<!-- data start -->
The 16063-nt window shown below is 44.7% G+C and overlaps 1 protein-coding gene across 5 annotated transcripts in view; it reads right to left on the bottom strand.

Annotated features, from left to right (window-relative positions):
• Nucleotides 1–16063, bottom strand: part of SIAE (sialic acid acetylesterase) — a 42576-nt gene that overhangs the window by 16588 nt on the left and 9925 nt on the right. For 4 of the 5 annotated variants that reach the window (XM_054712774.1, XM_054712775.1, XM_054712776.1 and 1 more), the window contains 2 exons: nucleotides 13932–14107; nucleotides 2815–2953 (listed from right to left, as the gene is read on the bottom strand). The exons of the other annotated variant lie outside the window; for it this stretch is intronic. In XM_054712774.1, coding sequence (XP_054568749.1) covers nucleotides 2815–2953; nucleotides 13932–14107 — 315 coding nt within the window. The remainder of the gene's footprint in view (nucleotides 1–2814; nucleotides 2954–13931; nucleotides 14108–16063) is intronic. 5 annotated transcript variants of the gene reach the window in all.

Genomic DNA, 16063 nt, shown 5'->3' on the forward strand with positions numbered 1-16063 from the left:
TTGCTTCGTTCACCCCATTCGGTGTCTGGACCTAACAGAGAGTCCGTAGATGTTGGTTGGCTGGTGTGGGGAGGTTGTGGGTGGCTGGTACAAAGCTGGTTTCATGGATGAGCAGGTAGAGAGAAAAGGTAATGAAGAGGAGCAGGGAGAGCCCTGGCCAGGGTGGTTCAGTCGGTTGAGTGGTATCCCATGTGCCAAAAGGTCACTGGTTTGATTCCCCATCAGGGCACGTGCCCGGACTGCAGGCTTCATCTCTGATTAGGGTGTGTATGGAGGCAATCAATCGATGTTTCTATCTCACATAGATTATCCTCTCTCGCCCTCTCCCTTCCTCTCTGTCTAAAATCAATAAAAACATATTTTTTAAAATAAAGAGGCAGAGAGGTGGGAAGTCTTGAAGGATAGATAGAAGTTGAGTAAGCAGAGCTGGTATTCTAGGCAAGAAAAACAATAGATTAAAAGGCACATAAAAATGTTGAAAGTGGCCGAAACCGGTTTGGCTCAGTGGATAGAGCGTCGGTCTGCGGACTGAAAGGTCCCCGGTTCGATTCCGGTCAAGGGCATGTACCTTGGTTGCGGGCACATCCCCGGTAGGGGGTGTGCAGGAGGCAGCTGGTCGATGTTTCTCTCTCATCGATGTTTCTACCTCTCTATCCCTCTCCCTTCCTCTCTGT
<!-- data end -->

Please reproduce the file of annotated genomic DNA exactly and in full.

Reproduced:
The 16063-nt window shown below is 44.7% G+C and overlaps 1 protein-coding gene across 5 annotated transcripts in view; it reads right to left on the bottom strand.

Annotated features, from left to right (window-relative positions):
• Nucleotides 1–16063, bottom strand: part of SIAE (sialic acid acetylesterase) — a 42576-nt gene that overhangs the window by 16588 nt on the left and 9925 nt on the right. For 4 of the 5 annotated variants that reach the window (XM_054712774.1, XM_054712775.1, XM_054712776.1 and 1 more), the window contains 2 exons: nucleotides 13932–14107; nucleotides 2815–2953 (listed from right to left, as the gene is read on the bottom strand). The exons of the other annotated variant lie outside the window; for it this stretch is intronic. In XM_054712774.1, coding sequence (XP_054568749.1) covers nucleotides 2815–2953; nucleotides 13932–14107 — 315 coding nt within the window. The remainder of the gene's footprint in view (nucleotides 1–2814; nucleotides 2954–13931; nucleotides 14108–16063) is intronic. 5 annotated transcript variants of the gene reach the window in all.

Genomic DNA, 16063 nt, shown 5'->3' on the forward strand with positions numbered 1-16063 from the left:
TTGCTTCGTTCACCCCATTCGGTGTCTGGACCTAACAGAGAGTCCGTAGATGTTGGTTGGCTGGTGTGGGGAGGTTGTGGGTGGCTGGTACAAAGCTGGTTTCATGGATGAGCAGGTAGAGAGAAAAGGTAATGAAGAGGAGCAGGGAGAGCCCTGGCCAGGGTGGTTCAGTCGGTTGAGTGGTATCCCATGTGCCAAAAGGTCACTGGTTTGATTCCCCATCAGGGCACGTGCCCGGACTGCAGGCTTCATCTCTGATTAGGGTGTGTATGGAGGCAATCAATCGATGTTTCTATCTCACATAGATTATCCTCTCTCGCCCTCTCCCTTCCTCTCTGTCTAAAATCAATAAAAACATATTTTTTAAAATAAAGAGGCAGAGAGGTGGGAAGTCTTGAAGGATAGATAGAAGTTGAGTAAGCAGAGCTGGTATTCTAGGCAAGAAAAACAATAGATTAAAAGGCACATAAAAATGTTGAAAGTGGCCGAAACCGGTTTGGCTCAGTGGATAGAGCGTCGGTCTGCGGACTGAAAGGTCCCCGGTTCGATTCCGGTCAAGGGCATGTACCTTGGTTGCGGGCACATCCCCGGTAGGGGGTGTGCAGGAGGCAGCTGGTCGATGTTTCTCTCTCATCGATGTTTCTACCTCTCTATCCCTCTCCCTTCCTCTCTGT